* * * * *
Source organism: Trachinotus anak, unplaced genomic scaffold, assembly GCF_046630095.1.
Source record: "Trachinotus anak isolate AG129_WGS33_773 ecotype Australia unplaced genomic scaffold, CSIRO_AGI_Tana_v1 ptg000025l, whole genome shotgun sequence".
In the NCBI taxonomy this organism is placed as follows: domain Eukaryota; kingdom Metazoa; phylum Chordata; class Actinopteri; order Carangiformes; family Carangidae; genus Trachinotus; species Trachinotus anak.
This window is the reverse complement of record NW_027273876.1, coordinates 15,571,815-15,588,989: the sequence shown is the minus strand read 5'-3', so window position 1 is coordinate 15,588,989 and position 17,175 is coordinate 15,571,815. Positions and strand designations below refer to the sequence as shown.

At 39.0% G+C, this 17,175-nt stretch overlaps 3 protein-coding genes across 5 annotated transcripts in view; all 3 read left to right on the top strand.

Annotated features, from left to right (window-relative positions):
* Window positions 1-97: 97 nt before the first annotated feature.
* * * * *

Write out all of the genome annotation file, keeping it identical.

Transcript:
Source organism: Trachinotus anak, unplaced genomic scaffold, assembly GCF_046630095.1.
Source record: "Trachinotus anak isolate AG129_WGS33_773 ecotype Australia unplaced genomic scaffold, CSIRO_AGI_Tana_v1 ptg000025l, whole genome shotgun sequence".
In the NCBI taxonomy this organism is placed as follows: domain Eukaryota; kingdom Metazoa; phylum Chordata; class Actinopteri; order Carangiformes; family Carangidae; genus Trachinotus; species Trachinotus anak.
This window is the reverse complement of record NW_027273876.1, coordinates 15,571,815-15,588,989: the sequence shown is the minus strand read 5'-3', so window position 1 is coordinate 15,588,989 and position 17,175 is coordinate 15,571,815. Positions and strand designations below refer to the sequence as shown.

At 39.0% G+C, this 17,175-nt stretch overlaps 3 protein-coding genes across 5 annotated transcripts in view; all 3 read left to right on the top strand.

Annotated features, from left to right (window-relative positions):
* Window positions 1-97: 97 nt before the first annotated feature.